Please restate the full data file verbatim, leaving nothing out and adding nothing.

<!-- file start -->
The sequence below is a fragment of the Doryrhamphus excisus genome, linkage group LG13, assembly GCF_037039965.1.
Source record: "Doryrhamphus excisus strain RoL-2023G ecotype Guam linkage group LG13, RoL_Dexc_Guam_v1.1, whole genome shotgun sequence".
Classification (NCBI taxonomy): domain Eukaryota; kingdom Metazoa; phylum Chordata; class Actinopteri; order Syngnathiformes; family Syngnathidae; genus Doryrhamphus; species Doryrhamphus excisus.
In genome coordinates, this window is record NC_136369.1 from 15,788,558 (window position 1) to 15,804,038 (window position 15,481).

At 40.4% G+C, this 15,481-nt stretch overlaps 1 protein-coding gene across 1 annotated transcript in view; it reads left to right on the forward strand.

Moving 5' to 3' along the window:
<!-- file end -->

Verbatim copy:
The sequence below is a fragment of the Doryrhamphus excisus genome, linkage group LG13, assembly GCF_037039965.1.
Source record: "Doryrhamphus excisus strain RoL-2023G ecotype Guam linkage group LG13, RoL_Dexc_Guam_v1.1, whole genome shotgun sequence".
Classification (NCBI taxonomy): domain Eukaryota; kingdom Metazoa; phylum Chordata; class Actinopteri; order Syngnathiformes; family Syngnathidae; genus Doryrhamphus; species Doryrhamphus excisus.
In genome coordinates, this window is record NC_136369.1 from 15,788,558 (window position 1) to 15,804,038 (window position 15,481).

At 40.4% G+C, this 15,481-nt stretch overlaps 1 protein-coding gene across 1 annotated transcript in view; it reads left to right on the forward strand.

Moving 5' to 3' along the window: